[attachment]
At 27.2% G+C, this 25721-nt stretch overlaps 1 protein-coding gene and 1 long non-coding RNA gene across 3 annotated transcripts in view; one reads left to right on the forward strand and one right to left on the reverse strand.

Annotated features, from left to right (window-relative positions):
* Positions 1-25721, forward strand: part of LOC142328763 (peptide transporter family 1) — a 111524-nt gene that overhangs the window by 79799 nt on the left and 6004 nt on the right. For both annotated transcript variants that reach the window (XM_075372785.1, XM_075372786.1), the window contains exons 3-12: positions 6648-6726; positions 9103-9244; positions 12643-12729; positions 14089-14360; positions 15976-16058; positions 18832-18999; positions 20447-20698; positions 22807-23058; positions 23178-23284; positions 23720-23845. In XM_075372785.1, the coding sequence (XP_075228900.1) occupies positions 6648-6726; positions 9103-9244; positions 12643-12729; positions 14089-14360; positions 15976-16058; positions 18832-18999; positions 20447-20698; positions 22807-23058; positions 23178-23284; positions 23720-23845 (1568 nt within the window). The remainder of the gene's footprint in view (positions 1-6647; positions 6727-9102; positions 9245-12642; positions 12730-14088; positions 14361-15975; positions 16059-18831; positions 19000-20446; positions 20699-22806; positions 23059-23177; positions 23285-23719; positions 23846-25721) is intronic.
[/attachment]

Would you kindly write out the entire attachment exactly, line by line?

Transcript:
At 27.2% G+C, this 25721-nt stretch overlaps 1 protein-coding gene and 1 long non-coding RNA gene across 3 annotated transcripts in view; one reads left to right on the forward strand and one right to left on the reverse strand.

Annotated features, from left to right (window-relative positions):
* Positions 1-25721, forward strand: part of LOC142328763 (peptide transporter family 1) — a 111524-nt gene that overhangs the window by 79799 nt on the left and 6004 nt on the right. For both annotated transcript variants that reach the window (XM_075372785.1, XM_075372786.1), the window contains exons 3-12: positions 6648-6726; positions 9103-9244; positions 12643-12729; positions 14089-14360; positions 15976-16058; positions 18832-18999; positions 20447-20698; positions 22807-23058; positions 23178-23284; positions 23720-23845. In XM_075372785.1, the coding sequence (XP_075228900.1) occupies positions 6648-6726; positions 9103-9244; positions 12643-12729; positions 14089-14360; positions 15976-16058; positions 18832-18999; positions 20447-20698; positions 22807-23058; positions 23178-23284; positions 23720-23845 (1568 nt within the window). The remainder of the gene's footprint in view (positions 1-6647; positions 6727-9102; positions 9245-12642; positions 12730-14088; positions 14361-15975; positions 16059-18831; positions 19000-20446; positions 20699-22806; positions 23059-23177; positions 23285-23719; positions 23846-25721) is intronic.